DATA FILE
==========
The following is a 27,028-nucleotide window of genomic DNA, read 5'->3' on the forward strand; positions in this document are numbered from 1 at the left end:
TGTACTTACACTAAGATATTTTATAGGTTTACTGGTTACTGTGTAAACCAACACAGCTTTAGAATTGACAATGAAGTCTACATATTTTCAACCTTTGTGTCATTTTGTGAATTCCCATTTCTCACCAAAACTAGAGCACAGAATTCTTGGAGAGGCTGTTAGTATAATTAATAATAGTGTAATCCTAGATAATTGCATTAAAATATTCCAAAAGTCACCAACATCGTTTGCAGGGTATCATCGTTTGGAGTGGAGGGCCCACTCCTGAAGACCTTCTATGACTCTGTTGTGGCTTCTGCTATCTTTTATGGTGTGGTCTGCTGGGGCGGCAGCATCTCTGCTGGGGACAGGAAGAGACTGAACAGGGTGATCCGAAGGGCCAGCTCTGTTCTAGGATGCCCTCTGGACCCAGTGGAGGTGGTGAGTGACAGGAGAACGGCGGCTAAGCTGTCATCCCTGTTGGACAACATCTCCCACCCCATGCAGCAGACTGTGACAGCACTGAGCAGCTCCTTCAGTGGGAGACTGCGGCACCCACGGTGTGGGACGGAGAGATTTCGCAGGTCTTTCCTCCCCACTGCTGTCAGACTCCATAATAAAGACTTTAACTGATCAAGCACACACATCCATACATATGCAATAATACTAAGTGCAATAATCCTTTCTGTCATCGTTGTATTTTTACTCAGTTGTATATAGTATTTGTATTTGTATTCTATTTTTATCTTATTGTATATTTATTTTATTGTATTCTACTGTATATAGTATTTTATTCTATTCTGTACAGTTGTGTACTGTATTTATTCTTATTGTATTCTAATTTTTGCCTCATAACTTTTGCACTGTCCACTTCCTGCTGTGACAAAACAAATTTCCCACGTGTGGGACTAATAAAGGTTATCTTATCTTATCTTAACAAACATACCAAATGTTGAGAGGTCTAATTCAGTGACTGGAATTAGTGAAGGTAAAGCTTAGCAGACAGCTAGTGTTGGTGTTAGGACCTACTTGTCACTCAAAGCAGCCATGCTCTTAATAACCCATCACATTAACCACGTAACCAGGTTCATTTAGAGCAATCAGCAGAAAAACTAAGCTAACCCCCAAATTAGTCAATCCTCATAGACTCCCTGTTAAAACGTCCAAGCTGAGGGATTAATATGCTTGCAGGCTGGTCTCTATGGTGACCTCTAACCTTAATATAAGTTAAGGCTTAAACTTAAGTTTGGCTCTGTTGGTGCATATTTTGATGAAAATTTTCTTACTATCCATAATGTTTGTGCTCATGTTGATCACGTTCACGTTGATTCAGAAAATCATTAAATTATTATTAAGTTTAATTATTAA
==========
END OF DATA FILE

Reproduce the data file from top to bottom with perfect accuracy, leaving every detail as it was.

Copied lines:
The following is a 27,028-nucleotide window of genomic DNA, read 5'->3' on the forward strand; positions in this document are numbered from 1 at the left end:
TGTACTTACACTAAGATATTTTATAGGTTTACTGGTTACTGTGTAAACCAACACAGCTTTAGAATTGACAATGAAGTCTACATATTTTCAACCTTTGTGTCATTTTGTGAATTCCCATTTCTCACCAAAACTAGAGCACAGAATTCTTGGAGAGGCTGTTAGTATAATTAATAATAGTGTAATCCTAGATAATTGCATTAAAATATTCCAAAAGTCACCAACATCGTTTGCAGGGTATCATCGTTTGGAGTGGAGGGCCCACTCCTGAAGACCTTCTATGACTCTGTTGTGGCTTCTGCTATCTTTTATGGTGTGGTCTGCTGGGGCGGCAGCATCTCTGCTGGGGACAGGAAGAGACTGAACAGGGTGATCCGAAGGGCCAGCTCTGTTCTAGGATGCCCTCTGGACCCAGTGGAGGTGGTGAGTGACAGGAGAACGGCGGCTAAGCTGTCATCCCTGTTGGACAACATCTCCCACCCCATGCAGCAGACTGTGACAGCACTGAGCAGCTCCTTCAGTGGGAGACTGCGGCACCCACGGTGTGGGACGGAGAGATTTCGCAGGTCTTTCCTCCCCACTGCTGTCAGACTCCATAATAAAGACTTTAACTGATCAAGCACACACATCCATACATATGCAATAATACTAAGTGCAATAATCCTTTCTGTCATCGTTGTATTTTTACTCAGTTGTATATAGTATTTGTATTTGTATTCTATTTTTATCTTATTGTATATTTATTTTATTGTATTCTACTGTATATAGTATTTTATTCTATTCTGTACAGTTGTGTACTGTATTTATTCTTATTGTATTCTAATTTTTGCCTCATAACTTTTGCACTGTCCACTTCCTGCTGTGACAAAACAAATTTCCCACGTGTGGGACTAATAAAGGTTATCTTATCTTATCTTAACAAACATACCAAATGTTGAGAGGTCTAATTCAGTGACTGGAATTAGTGAAGGTAAAGCTTAGCAGACAGCTAGTGTTGGTGTTAGGACCTACTTGTCACTCAAAGCAGCCATGCTCTTAATAACCCATCACATTAACCACGTAACCAGGTTCATTTAGAGCAATCAGCAGAAAAACTAAGCTAACCCCCAAATTAGTCAATCCTCATAGACTCCCTGTTAAAACGTCCAAGCTGAGGGATTAATATGCTTGCAGGCTGGTCTCTATGGTGACCTCTAACCTTAATATAAGTTAAGGCTTAAACTTAAGTTTGGCTCTGTTGGTGCATATTTTGATGAAAATTTTCTTACTATCCATAATGTTTGTGCTCATGTTGATCACGTTCACGTTGATTCAGAAAATCATTAAATTATTATTAAGTTTAATTATTAA